The Kei Island Blue Tongued Skink — (T. gigas keyensis • Oudemans, 1894) *
The Kei Island is capable of having an impressive array of striking color patterns

The Kei Island blue tongue is an arcane species that derives from a remote area called the Kei Islands. The main color is usually acknowledged as being green, with brown or black stripes & splotching, but there are many varying colors. Yellow with reds & oranges are sometimes seen, as with the phenomenal coloration on the below specimen. Colors can also be shades of sea green, jungle green, and some are so splotchy, they look as if they were made for camouflage. The Kei Island is somewhat similar to the Indonesian (as it is its sub-species). The Kei's are much more robust compared to Indonesians in that they are more powerfully built, more vigorous, and more active. The main contrariety is their total contrast in color. The Indonesians have very distinct banding, whereas the Kei Islands have faded and spotted bands. The Indonesians also can have red bellies while the Kei Islands have orange or even white bellies. The Kei however does have the same pattern on their sides no matter what color they are. This photo shows it well. The Indonesian lacks this pattern. The Kei Island's head is also particularly unique, in that it often looks like an extension of the body. Instead of their nose coming to a gradual point, the Kei has a nose that comes to an abrupt point. They have a very 'short face' if you will. While just a short year ago these animals were highly priced & highly sought after, the demand on them has recently taken a nose-dive as more, and more, and more were imported into the country. Instead of the usual $1000+ per pair that we were seeing, you can now find the Kei Island at reptile shows for $100-300 each. They will most definitely be wild caughts as well, as successful captive breeding has only taken place once to my knowledge. I'm sure we'll see an influx of captive breeding in the coming years. One other interesting point...the Kei Island being an Indonesian subspecies, it's actually not unheard of to find one of these guys in a pet store. Indonesia is where wild blue tongues are exported, and then sold to pet shops in the states. So, when you think about it, it wouldn't be that unlikey to come across one. One last note; Kei Island babies do not display adult colors. If you saw one, it would look like an ordinary Indonesian. They start developing their colors at around 1-3 months. See picture. Here is a picture of a 6 month old baby. You can really see the colors starting to develop already, and then finally, compare with adult specimens below.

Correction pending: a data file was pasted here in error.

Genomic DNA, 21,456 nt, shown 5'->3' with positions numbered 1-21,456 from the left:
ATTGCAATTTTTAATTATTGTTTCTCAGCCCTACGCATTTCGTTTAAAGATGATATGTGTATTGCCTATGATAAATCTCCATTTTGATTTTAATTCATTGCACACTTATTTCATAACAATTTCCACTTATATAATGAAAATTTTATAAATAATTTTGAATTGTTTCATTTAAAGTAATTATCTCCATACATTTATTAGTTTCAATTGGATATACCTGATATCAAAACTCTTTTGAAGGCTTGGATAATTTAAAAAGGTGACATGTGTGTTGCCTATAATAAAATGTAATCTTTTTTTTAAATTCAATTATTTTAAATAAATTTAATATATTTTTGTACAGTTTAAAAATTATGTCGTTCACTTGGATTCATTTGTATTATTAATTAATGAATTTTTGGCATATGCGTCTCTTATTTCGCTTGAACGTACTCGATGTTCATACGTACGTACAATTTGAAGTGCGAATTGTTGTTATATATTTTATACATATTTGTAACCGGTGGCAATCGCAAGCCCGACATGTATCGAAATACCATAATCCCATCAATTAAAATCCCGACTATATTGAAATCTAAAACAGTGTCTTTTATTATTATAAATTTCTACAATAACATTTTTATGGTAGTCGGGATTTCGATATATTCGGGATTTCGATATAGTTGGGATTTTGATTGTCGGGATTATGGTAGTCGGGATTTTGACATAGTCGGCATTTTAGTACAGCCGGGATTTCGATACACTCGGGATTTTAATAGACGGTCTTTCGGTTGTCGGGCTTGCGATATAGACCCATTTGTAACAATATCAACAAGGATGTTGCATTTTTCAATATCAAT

* This subspecies was originally spelled "keyensis" as the islands were called the "Key Islands" in 1894. The subspecies was renamed to "keienses" (Roux) in 1910 because by that time the islands were commonly spelled "Kei". Although spelled both ways today, most experts feel that the original spelling, keyensis, should be retained.

Distinguishing marks:

    • Typically displays olive to lime green coloration intertwined with browns and reds
    • Short stubby head
    • Tip of nose almost always white
    • See features of the Indonesian—The Kei Island is an island variant of the Indonesian that carries its own subspecies
• Extensive Reading Thanks to James Wilson
• Information about the Kei Islands
• Map of the Kei Islands
• Detailed map of the Kei Islands

Click to enlarge

Larat Island Blue Tongued Skink?

Many of you may have heard of a so called Larat Island blue tongue skink, but it is nothing but a normal Indonesian blue tongue. They also do not carry their own subspecies, meaning they are not recognized as their own blue tongue breed. They are simply Tiliqua gigas gigas, better known as the Indonesian blue tongued skink. See if you can see the differences between the below Indonesian pictures, and the above Kei Island pictures. These animals are from a completely different area than the Kei, but have a similar green color. Can you tell which is which below?

Note: Both the Larat & Kei Islands are located southwest of Irian Jaya.

Here is a direct comparison — Click to enlarge

Kei Island babies